Property I

Future Interest

A future interest is the right to possess a piece of property in the future.


Remainder is a future interest created when a grantor conveys an inherently limited possessory estate and, in the same conveyance, conveys the future interest to a second grantee.

Remainders can be vested or contingent.

Vested Interest

A vested remainder is certain to become possessory to an ascertained person according to the words creating the remainder by merely waiting until the prior life estate ends.

Contingent Interest

A contingent remainder is one

  1. with a condition precedent before the remainder-holder can take possession or
  2. one that is given to an unascertained person.
Condition Precedent

A condition precedent means that something has to happen before the remainder-holder can take possession.

It's like being subject to a condition subsequent, but backwards. Something has to happen before the natural termination of the preceding estate.

e.g. O to A for life, then to B if B has reached 25 years old.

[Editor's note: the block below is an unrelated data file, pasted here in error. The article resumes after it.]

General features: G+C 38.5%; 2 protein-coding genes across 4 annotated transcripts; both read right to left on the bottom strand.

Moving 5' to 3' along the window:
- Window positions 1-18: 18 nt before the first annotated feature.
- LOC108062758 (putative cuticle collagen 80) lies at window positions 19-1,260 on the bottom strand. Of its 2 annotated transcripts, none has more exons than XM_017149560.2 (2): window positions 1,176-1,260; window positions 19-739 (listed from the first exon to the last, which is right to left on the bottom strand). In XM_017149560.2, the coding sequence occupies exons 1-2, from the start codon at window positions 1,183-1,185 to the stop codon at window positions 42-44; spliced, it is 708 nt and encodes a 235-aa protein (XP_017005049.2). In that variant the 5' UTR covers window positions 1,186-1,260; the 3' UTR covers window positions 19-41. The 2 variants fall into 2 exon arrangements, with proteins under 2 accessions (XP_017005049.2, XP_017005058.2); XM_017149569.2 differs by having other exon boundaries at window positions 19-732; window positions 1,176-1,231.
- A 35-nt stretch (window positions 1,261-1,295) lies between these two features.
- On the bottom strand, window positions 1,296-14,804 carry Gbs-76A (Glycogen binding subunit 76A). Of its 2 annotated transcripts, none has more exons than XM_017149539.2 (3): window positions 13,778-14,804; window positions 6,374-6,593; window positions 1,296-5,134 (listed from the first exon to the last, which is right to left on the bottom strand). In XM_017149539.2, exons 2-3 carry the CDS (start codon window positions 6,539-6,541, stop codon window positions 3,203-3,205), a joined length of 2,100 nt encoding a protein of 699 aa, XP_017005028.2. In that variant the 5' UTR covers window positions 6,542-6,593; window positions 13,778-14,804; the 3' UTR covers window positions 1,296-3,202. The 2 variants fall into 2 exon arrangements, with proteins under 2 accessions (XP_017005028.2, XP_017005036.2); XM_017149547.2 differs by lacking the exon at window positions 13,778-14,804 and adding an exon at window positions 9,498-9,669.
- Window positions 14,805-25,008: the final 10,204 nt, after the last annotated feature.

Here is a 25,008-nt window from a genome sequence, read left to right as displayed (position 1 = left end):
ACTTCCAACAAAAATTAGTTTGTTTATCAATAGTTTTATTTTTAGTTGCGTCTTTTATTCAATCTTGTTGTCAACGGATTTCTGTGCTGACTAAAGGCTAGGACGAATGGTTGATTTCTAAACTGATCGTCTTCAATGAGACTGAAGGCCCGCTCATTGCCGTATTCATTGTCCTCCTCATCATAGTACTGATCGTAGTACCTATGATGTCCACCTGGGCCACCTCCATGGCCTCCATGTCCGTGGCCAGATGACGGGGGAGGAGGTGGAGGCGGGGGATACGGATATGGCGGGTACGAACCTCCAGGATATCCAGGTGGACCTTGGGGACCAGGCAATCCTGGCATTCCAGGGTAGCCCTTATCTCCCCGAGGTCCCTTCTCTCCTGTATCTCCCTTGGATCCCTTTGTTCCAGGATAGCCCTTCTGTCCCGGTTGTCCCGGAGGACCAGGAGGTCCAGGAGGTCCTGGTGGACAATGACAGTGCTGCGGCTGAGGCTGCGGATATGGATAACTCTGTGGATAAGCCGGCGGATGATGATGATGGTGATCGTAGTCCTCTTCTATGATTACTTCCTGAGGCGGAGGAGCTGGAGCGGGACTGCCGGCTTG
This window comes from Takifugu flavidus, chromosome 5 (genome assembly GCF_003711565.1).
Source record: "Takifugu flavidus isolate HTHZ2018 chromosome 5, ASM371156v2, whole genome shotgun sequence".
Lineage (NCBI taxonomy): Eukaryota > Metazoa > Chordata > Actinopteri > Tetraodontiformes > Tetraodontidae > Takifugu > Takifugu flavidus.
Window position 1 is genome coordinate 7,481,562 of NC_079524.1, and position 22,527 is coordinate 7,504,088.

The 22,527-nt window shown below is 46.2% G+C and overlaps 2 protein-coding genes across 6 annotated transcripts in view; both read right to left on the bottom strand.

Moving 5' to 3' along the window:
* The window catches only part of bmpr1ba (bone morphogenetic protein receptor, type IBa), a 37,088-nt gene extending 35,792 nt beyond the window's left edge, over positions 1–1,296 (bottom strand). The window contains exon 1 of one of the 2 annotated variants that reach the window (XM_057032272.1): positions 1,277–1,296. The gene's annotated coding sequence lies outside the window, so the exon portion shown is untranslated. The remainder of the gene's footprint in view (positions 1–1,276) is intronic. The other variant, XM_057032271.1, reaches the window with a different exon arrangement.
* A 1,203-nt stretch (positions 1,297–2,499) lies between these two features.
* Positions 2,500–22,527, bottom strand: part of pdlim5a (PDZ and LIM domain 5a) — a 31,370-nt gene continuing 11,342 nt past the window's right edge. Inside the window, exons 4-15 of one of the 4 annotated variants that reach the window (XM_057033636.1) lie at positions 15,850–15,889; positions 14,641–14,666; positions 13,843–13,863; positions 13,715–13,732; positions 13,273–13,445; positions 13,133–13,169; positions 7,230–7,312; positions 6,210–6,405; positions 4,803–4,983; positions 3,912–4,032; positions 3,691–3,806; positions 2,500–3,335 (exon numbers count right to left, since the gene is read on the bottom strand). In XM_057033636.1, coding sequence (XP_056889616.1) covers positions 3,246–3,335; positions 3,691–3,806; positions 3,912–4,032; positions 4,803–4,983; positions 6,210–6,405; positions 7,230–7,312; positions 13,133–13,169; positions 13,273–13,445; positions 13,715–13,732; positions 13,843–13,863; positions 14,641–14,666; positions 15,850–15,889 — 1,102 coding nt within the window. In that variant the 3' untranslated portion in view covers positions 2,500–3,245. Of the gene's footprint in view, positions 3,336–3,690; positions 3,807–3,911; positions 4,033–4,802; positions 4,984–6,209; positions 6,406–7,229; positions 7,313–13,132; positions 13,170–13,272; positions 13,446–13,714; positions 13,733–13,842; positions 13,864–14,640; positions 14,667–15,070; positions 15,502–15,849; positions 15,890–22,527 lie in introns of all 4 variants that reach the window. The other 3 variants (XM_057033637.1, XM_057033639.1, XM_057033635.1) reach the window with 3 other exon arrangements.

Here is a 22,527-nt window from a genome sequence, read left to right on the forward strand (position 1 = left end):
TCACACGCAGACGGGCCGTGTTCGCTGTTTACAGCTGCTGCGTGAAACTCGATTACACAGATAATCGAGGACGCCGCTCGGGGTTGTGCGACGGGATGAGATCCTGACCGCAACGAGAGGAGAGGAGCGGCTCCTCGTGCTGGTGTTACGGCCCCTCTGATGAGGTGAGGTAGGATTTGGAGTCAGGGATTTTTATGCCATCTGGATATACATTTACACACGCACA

Contingent interests occur naturally at the end of the previous interest as long as the condition is met.

If a remainder first just says to someone (to B, but if B does not survive A...), it is a vested interest subject to divestment. If a remainder put the condition in the same clause (to B if B survives A), it is a contingent interest.

  • If anything has to be done first, such as kids being born or people surviving, it is contingent, not vested.

Vested remainders are descendable. Contingent remainders are not.

Executory Interest

An executory interest is an interest in a grantee following a determinable estate or an estate subject to an executory limitation.

An executory interest automatically takes effect upon the happening of the condition. Its distinguishing characteristic from a contingent interest is that it divests other interests early.

Executory interests can be shifting or springing.


A shifting executory interest divests an estate in another grantee.

e.g. A to B, but if C graduates, to C. C has a shifting executory interest.


A springing executory interest divests an estate in a grantor.

e.g. A to C, if C graduates. C has a springing executory interest.


Reversion is a future interest in a grantor to an inherently limited possessory estate.